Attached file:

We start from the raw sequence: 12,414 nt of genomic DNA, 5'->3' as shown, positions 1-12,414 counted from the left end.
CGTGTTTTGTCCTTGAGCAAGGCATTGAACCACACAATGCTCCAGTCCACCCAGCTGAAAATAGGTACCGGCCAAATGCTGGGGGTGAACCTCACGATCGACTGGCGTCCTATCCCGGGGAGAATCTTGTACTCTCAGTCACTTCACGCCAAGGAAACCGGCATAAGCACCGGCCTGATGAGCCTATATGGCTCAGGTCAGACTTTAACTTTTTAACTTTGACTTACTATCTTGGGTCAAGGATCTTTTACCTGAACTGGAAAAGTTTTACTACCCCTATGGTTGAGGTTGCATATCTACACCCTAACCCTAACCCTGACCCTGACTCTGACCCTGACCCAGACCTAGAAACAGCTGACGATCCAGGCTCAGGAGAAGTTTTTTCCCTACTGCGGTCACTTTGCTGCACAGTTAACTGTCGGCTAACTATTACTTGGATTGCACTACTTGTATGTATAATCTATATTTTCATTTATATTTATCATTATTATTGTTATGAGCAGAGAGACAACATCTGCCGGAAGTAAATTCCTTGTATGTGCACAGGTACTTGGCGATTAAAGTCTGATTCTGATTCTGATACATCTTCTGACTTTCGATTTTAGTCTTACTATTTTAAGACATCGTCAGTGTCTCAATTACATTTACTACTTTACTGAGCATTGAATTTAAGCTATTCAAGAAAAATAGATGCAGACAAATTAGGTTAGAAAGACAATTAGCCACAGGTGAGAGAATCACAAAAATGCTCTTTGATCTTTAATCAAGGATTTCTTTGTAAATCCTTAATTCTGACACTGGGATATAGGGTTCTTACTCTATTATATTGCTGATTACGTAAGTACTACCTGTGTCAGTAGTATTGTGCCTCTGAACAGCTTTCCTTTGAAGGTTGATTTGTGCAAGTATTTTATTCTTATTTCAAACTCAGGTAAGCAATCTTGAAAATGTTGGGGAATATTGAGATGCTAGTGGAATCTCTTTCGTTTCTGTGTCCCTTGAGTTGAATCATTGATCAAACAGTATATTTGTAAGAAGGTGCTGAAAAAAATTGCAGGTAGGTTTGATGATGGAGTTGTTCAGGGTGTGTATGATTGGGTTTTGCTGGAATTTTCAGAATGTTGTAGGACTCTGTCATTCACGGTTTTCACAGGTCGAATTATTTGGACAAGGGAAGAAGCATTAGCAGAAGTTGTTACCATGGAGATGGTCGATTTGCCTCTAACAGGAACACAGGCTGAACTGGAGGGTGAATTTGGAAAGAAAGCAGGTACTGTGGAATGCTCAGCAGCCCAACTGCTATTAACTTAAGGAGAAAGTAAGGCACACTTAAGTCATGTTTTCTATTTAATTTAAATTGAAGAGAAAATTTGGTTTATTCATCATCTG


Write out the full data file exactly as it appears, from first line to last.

We start from the raw sequence: 12,414 nt of genomic DNA, 5'->3' as shown, positions 1-12,414 counted from the left end.
CGTGTTTTGTCCTTGAGCAAGGCATTGAACCACACAATGCTCCAGTCCACCCAGCTGAAAATAGGTACCGGCCAAATGCTGGGGGTGAACCTCACGATCGACTGGCGTCCTATCCCGGGGAGAATCTTGTACTCTCAGTCACTTCACGCCAAGGAAACCGGCATAAGCACCGGCCTGATGAGCCTATATGGCTCAGGTCAGACTTTAACTTTTTAACTTTGACTTACTATCTTGGGTCAAGGATCTTTTACCTGAACTGGAAAAGTTTTACTACCCCTATGGTTGAGGTTGCATATCTACACCCTAACCCTAACCCTGACCCTGACTCTGACCCTGACCCAGACCTAGAAACAGCTGACGATCCAGGCTCAGGAGAAGTTTTTTCCCTACTGCGGTCACTTTGCTGCACAGTTAACTGTCGGCTAACTATTACTTGGATTGCACTACTTGTATGTATAATCTATATTTTCATTTATATTTATCATTATTATTGTTATGAGCAGAGAGACAACATCTGCCGGAAGTAAATTCCTTGTATGTGCACAGGTACTTGGCGATTAAAGTCTGATTCTGATTCTGATACATCTTCTGACTTTCGATTTTAGTCTTACTATTTTAAGACATCGTCAGTGTCTCAATTACATTTACTACTTTACTGAGCATTGAATTTAAGCTATTCAAGAAAAATAGATGCAGACAAATTAGGTTAGAAAGACAATTAGCCACAGGTGAGAGAATCACAAAAATGCTCTTTGATCTTTAATCAAGGATTTCTTTGTAAATCCTTAATTCTGACACTGGGATATAGGGTTCTTACTCTATTATATTGCTGATTACGTAAGTACTACCTGTGTCAGTAGTATTGTGCCTCTGAACAGCTTTCCTTTGAAGGTTGATTTGTGCAAGTATTTTATTCTTATTTCAAACTCAGGTAAGCAATCTTGAAAATGTTGGGGAATATTGAGATGCTAGTGGAATCTCTTTCGTTTCTGTGTCCCTTGAGTTGAATCATTGATCAAACAGTATATTTGTAAGAAGGTGCTGAAAAAAATTGCAGGTAGGTTTGATGATGGAGTTGTTCAGGGTGTGTATGATTGGGTTTTGCTGGAATTTTCAGAATGTTGTAGGACTCTGTCATTCACGGTTTTCACAGGTCGAATTATTTGGACAAGGGAAGAAGCATTAGCAGAAGTTGTTACCATGGAGATGGTCGATTTGCCTCTAACAGGAACACAGGCTGAACTGGAGGGTGAATTTGGAAAGAAAGCAGGTACTGTGGAATGCTCAGCAGCCCAACTGCTATTAACTTAAGGAGAAAGTAAGGCACACTTAAGTCATGTTTTCTATTTAATTTAAATTGAAGAGAAAATTTGGTTTATTCATCATCTG